GMT Time Now
The Greenwich Mean Time (GMT) is a reference point for the Prime Meridian as well as a time zone. The United Kingdom runs on British Summer Time (BST) during summer and GMT only during winter. There are so many variations on standard time and the different types of time zones which make it difficult to keep track of them all. That is the reason why the GMT has always been the reference point when you want to determine the time difference. It does not have any offset from the Universal Coordinated Time (UTC). Instead, it is a time zone used in Antarctica, North America, Europe, and Africa.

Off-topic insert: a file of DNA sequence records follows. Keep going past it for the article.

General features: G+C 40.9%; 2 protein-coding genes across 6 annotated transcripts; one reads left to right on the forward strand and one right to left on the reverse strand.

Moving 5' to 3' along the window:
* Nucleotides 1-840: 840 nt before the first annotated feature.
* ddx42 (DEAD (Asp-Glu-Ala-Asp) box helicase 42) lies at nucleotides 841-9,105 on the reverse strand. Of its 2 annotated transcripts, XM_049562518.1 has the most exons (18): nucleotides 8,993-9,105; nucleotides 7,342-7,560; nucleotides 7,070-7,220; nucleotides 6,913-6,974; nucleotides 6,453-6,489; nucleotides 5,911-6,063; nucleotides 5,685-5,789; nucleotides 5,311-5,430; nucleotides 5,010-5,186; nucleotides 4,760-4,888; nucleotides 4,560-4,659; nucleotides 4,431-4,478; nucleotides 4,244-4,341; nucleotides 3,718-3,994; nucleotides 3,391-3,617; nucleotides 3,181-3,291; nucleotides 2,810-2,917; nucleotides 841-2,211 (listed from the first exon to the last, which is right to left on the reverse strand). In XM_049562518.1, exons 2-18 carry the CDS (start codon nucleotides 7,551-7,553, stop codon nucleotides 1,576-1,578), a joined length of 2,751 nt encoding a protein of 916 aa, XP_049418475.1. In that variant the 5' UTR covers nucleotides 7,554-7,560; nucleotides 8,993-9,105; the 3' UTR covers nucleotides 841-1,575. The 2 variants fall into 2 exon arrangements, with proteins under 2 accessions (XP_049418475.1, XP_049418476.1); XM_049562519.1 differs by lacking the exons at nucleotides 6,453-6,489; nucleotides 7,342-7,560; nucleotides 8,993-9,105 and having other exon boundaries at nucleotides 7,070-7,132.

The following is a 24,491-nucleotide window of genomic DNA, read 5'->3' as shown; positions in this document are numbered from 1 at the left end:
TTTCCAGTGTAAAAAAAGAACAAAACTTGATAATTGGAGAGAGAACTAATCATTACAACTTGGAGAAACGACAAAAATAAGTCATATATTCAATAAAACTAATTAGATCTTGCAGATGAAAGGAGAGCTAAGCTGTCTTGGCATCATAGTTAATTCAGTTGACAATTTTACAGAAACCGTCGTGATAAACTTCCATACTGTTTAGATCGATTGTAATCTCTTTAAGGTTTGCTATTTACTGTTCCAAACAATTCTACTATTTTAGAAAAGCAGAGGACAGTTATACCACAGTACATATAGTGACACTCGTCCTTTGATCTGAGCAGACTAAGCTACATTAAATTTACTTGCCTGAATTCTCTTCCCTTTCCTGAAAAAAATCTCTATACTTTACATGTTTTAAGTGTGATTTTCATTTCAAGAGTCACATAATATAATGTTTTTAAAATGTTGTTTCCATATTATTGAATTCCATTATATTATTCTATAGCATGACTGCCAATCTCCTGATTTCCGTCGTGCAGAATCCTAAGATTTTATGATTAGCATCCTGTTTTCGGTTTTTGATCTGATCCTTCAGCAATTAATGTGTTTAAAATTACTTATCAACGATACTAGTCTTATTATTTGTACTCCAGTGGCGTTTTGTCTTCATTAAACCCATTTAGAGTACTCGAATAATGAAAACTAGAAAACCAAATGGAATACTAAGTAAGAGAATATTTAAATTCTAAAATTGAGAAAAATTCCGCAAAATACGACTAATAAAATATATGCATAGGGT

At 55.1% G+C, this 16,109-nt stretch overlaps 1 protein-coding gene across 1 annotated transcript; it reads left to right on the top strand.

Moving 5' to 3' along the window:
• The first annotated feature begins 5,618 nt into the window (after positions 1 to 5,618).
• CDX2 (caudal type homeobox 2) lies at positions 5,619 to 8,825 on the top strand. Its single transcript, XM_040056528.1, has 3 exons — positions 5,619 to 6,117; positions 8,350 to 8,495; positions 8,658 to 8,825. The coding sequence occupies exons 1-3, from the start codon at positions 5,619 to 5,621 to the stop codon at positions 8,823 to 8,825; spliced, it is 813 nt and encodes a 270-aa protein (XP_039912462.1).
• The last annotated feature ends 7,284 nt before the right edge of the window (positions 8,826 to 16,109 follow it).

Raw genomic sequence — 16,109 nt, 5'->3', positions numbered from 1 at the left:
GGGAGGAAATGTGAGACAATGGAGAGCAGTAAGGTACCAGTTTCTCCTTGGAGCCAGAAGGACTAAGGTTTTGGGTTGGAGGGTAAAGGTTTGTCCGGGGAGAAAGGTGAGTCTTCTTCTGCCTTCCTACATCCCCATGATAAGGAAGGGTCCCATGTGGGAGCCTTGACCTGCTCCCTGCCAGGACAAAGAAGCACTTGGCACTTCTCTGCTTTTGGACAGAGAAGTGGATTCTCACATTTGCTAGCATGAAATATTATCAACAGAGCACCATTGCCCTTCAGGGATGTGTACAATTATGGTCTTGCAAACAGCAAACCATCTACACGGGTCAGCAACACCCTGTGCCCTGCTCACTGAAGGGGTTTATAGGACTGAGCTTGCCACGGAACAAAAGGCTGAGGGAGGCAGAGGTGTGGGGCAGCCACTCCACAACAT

An equivalent title to the Greenwich Mean Time is the Universal Time, abbreviated as (UT). It is one of the concepts used in various technical fields. The British Summer time has always been used during the summer months. The time is usually one hour ahead of the GMT during these months. GMT becomes the legal time in Britain during the winter months. Noon is rarely the moment when the sun traverses the Greenwich Meridian despite being a solar time. The sun's highest point may extend up to 16 minutes away from noon in some cases measured in GMT. The ‘M' stands for ‘mean' in the title because this time is the annual average for the event.